It can, but only in the sense that maternity leave can affect a homebuyer’s reported income. If buyers anticipate an unpaid maternity leave, they may need a sizable savings account.
Should you buy a home on maternity leave?
Buying a home while on maternity leave depends on your family’s needs and finances. But moving can be stressful, and adding infant care can be a lot to handle.
Who does FMLA cover?
The Family and Medical Leave Act provides 12 weeks of unpaid, job-protected leave per year for eligible employees in the case of the birth or adoption of a child or placement of a foster child, and for other reasons.
The employee must have worked for the employer for at least 12 months, have at least 1,250 hours of service in the 12 months before taking the leave, and work at a location where the employer has at least 50 workers within 75 miles of the employee’s worksite.
Then there’s the Federal Fair Housing Act, which prohibits discrimination in a residential real estate lending transaction if an applicant is pregnant or on maternity leave.
A mortgage lender cannot delay closing a loan until the woman returns to work. Temporary leave still means “employed.”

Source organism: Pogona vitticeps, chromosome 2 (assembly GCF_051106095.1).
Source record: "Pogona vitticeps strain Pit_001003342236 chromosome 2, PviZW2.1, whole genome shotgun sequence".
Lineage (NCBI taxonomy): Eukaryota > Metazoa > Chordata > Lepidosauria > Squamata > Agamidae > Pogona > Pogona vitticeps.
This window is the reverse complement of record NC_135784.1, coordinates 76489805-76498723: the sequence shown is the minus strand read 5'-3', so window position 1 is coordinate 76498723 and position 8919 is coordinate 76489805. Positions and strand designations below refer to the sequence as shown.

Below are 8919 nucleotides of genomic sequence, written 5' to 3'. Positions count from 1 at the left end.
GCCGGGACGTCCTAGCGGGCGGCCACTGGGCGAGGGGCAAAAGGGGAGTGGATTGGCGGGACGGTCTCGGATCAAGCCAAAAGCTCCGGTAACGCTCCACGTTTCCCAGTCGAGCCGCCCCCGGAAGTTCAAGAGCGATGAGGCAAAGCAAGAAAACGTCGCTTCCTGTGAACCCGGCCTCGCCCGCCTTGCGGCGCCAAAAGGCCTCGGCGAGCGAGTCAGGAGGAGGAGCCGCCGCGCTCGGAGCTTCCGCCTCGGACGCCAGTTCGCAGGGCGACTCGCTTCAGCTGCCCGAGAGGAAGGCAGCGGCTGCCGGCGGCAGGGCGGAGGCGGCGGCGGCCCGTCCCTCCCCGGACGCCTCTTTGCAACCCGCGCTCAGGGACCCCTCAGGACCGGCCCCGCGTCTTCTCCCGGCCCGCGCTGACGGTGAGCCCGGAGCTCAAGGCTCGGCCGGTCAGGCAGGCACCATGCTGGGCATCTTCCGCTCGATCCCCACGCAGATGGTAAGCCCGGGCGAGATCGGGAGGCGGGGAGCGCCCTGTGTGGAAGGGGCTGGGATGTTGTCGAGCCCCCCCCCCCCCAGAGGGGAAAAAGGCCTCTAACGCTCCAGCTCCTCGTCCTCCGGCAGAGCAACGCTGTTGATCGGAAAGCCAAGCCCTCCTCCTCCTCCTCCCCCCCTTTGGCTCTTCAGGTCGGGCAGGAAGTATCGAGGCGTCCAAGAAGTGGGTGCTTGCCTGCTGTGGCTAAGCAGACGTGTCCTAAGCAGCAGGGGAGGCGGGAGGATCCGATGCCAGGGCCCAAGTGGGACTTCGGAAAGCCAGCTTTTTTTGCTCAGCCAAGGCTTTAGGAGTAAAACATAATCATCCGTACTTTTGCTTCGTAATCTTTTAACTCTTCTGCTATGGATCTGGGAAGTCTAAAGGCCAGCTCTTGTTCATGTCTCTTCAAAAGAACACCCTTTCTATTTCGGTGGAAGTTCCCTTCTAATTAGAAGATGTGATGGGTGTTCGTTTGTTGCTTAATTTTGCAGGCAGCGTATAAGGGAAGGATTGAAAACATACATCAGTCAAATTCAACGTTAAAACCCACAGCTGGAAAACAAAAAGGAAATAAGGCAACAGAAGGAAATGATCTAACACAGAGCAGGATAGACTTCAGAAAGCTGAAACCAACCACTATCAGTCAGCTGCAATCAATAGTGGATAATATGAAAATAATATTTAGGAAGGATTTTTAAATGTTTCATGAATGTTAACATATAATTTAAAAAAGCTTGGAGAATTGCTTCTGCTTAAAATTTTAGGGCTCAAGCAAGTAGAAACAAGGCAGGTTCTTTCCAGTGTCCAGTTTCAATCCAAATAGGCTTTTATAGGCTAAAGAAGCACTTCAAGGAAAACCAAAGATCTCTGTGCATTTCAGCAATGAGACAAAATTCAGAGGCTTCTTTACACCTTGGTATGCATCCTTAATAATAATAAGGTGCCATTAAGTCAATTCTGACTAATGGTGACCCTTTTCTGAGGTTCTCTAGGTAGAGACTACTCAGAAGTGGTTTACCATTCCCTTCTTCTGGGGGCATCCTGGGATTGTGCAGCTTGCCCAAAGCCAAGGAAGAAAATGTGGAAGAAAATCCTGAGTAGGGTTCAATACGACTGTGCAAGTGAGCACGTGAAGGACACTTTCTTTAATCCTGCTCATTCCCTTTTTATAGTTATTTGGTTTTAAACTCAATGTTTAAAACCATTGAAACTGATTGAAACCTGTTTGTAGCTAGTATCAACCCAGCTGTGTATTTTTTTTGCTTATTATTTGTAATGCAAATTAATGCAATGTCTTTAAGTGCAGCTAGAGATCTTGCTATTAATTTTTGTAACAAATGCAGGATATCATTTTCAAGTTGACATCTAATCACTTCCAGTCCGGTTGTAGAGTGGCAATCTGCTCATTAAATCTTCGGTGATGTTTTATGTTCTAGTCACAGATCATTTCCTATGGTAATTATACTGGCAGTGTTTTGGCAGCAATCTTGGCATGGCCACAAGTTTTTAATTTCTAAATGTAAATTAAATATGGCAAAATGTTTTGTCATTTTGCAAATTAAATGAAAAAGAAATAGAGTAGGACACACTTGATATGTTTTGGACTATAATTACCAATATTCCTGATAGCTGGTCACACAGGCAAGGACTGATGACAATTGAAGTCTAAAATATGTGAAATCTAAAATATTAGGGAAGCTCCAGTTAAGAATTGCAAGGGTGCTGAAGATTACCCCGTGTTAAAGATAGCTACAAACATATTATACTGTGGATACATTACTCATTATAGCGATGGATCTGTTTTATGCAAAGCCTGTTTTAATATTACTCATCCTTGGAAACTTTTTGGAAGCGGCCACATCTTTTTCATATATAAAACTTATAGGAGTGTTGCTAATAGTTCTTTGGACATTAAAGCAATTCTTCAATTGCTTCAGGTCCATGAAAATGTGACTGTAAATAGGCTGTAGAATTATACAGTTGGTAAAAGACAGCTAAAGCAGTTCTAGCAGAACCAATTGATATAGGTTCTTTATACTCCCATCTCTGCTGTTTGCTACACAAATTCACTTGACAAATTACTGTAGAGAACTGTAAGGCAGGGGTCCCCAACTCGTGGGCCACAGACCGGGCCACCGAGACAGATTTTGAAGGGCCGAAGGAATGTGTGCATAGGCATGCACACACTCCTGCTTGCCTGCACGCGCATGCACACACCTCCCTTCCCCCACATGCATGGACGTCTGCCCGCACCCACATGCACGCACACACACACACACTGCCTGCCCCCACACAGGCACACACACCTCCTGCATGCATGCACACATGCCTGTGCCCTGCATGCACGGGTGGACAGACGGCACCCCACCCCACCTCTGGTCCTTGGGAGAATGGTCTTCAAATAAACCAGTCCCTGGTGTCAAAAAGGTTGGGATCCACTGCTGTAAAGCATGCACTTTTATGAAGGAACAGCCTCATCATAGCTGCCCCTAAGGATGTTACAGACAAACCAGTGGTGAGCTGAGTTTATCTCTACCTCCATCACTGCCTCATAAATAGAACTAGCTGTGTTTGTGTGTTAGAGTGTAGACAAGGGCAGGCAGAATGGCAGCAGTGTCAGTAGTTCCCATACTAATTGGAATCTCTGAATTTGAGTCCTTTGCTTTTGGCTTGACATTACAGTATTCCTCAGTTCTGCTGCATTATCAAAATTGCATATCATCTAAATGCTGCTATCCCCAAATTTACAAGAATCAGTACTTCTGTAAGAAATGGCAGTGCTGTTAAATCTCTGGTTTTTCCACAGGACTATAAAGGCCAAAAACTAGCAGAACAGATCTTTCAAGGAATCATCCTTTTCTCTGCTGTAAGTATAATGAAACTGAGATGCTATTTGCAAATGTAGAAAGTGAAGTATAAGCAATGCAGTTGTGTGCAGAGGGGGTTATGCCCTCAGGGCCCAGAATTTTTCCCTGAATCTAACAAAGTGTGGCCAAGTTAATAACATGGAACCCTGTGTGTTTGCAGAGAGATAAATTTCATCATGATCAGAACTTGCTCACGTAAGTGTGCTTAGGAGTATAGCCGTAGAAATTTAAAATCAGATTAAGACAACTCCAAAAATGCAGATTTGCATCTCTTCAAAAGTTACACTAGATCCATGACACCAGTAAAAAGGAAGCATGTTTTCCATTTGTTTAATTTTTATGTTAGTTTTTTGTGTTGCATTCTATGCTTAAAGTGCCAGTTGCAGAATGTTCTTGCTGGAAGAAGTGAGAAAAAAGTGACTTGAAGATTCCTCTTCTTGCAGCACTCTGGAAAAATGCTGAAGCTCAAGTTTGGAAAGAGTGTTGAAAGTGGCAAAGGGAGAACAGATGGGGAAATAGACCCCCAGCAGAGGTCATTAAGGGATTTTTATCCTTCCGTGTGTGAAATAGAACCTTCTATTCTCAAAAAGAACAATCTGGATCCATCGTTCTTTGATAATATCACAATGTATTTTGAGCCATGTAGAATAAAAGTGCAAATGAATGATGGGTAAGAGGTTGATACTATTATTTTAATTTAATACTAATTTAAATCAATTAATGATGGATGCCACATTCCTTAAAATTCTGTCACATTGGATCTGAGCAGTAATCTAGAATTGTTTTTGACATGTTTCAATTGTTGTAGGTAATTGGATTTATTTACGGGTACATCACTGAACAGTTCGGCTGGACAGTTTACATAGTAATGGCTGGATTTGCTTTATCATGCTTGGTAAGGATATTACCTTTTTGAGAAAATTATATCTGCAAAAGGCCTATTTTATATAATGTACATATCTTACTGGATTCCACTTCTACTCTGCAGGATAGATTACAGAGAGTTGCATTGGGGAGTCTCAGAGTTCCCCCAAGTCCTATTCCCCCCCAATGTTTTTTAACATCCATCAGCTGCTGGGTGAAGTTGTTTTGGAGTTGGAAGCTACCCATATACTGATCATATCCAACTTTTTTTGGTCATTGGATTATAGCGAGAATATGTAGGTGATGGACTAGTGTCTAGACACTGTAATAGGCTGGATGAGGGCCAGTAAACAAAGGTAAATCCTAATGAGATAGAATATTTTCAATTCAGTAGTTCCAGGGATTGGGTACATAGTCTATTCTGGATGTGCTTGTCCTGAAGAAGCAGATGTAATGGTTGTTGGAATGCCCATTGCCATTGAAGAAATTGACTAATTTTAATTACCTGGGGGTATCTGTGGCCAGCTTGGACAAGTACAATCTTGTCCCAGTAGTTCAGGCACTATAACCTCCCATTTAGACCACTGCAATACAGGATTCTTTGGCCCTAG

A lender is not permitted to ask whether you are pregnant. If you’re not on temporary leave, the lender cannot ask if you intend to take leave.
SoFi Loan Products
SoFi loans are originated by SoFi Bank, N.A., NMLS #696891 (Member FDIC), and by SoFi Lending Corp. NMLS #1121636 , a lender licensed by the Department of Financial Protection and Innovation under the California Financing Law (License # 6054612) and by other states. For additional product-specific legal and licensing information, see SoFi.com/legal.
Terms, conditions, and state restrictions apply. Not all products are available in all states. See SoFi.com/eligibility for more information.
Financial Tips & Strategies: The tips provided on this website are of a general nature and do not take into account your specific objectives, financial situation, and needs. You should always consider their appropriateness given your own circumstances.